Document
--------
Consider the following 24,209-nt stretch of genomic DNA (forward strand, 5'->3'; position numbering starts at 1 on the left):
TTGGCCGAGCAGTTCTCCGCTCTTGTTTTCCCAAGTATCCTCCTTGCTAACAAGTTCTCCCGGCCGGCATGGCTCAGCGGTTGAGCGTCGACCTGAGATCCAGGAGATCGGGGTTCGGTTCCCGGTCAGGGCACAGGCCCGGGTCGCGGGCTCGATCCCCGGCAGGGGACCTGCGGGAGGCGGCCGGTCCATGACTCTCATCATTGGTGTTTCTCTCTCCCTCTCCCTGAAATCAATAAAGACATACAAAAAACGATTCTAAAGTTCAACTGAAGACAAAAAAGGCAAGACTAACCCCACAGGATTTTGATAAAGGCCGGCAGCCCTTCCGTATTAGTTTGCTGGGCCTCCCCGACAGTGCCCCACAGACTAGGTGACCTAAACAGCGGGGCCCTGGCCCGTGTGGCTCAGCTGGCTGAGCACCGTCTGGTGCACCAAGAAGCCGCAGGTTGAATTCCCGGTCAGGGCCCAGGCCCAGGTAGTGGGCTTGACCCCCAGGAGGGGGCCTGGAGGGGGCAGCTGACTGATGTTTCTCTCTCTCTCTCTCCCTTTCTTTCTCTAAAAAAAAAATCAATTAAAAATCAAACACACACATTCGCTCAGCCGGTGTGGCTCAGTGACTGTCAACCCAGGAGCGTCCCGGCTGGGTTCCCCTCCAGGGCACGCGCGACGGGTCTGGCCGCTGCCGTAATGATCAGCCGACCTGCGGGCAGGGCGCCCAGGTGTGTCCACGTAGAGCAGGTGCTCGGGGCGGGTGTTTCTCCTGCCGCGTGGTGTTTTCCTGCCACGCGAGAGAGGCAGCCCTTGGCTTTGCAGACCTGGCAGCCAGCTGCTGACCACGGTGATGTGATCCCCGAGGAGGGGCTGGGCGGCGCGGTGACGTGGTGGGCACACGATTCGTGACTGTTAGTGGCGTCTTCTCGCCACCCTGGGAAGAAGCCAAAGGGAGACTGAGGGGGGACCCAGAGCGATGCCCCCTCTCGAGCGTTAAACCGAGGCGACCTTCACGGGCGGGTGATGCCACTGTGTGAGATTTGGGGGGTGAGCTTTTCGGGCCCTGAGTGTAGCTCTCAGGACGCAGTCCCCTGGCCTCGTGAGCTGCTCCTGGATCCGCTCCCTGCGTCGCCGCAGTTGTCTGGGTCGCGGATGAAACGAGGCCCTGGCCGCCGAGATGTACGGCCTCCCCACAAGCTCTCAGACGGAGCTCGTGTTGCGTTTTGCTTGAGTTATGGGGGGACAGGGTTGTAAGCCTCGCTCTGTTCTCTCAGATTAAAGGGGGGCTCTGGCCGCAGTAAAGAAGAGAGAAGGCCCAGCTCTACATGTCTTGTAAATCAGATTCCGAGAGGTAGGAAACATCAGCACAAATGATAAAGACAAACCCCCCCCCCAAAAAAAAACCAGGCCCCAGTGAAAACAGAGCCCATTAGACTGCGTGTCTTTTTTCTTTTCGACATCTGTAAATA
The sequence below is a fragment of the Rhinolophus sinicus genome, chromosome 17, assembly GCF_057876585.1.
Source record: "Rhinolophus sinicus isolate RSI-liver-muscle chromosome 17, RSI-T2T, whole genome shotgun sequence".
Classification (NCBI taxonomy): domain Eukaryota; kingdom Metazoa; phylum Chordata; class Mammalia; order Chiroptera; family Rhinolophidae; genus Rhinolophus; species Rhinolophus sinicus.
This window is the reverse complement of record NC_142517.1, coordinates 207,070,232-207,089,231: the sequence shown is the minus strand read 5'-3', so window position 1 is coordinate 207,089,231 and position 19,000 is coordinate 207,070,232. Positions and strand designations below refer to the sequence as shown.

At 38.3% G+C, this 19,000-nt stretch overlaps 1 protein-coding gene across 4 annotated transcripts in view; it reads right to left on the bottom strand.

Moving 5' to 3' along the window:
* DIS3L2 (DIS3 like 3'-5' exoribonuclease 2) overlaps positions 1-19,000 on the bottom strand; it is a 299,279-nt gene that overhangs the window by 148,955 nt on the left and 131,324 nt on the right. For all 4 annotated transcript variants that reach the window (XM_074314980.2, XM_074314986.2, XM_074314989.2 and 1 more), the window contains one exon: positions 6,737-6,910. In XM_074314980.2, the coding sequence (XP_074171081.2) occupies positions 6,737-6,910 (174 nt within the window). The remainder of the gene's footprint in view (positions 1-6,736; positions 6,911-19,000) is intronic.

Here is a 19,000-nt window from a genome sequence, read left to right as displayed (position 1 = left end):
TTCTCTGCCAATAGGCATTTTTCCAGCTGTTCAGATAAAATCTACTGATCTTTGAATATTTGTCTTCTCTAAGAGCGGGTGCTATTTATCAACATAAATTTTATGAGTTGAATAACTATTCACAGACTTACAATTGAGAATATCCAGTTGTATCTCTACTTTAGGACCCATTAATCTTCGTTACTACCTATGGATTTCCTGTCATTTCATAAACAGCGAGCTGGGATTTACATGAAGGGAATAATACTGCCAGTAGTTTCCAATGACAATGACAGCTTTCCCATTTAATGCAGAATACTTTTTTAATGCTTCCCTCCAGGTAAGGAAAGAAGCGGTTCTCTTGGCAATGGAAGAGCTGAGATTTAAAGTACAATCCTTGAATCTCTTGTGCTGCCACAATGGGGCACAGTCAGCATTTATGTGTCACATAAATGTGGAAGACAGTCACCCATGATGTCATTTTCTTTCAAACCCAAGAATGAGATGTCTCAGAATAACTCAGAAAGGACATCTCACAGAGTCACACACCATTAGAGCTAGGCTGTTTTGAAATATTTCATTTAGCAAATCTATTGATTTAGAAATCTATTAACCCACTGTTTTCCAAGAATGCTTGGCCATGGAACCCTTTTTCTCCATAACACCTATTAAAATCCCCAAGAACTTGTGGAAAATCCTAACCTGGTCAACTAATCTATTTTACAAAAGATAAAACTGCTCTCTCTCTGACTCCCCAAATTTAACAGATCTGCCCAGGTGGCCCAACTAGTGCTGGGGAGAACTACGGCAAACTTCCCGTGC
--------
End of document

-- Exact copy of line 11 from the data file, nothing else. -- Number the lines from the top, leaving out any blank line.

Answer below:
TTCTCTGCCAATAGGCATTTTTCCAGCTGTTCAGATAAAATCTACTGATCTTTGAATATTTGTCTTCTCTAAGAGCGGGTGCTATTTATCAACATAAATTTTATGAGTTGAATAACTATTCACAGACTTACAATTGAGAATATCCAGTTGTATCTCTACTTTAGGACCCATTAATCTTCGTTACTACCTATGGATTTCCTGTCATTTCATAAACAGCGAGCTGGGATTTACATGAAGGGAATAATACTGCCAGTAGTTTCCAATGACAATGACAGCTTTCCCATTTAATGCAGAATACTTTTTTAATGCTTCCCTCCAGGTAAGGAAAGAAGCGGTTCTCTTGGCAATGGAAGAGCTGAGATTTAAAGTACAATCCTTGAATCTCTTGTGCTGCCACAATGGGGCACAGTCAGCATTTATGTGTCACATAAATGTGGAAGACAGTCACCCATGATGTCATTTTCTTTCAAACCCAAGAATGAGATGTCTCAGAATAACTCAGAAAGGACATCTCACAGAGTCACACACCATTAGAGCTAGGCTGTTTTGAAATATTTCATTTAGCAAATCTATTGATTTAGAAATCTATTAACCCACTGTTTTCCAAGAATGCTTGGCCATGGAACCCTTTTTCTCCATAACACCTATTAAAATCCCCAAGAACTTGTGGAAAATCCTAACCTGGTCAACTAATCTATTTTACAAAAGATAAAACTGCTCTCTCTCTGACTCCCCAAATTTAACAGATCTGCCCAGGTGGCCCAACTAGTGCTGGGGAGAACTACGGCAAACTTCCCGTGC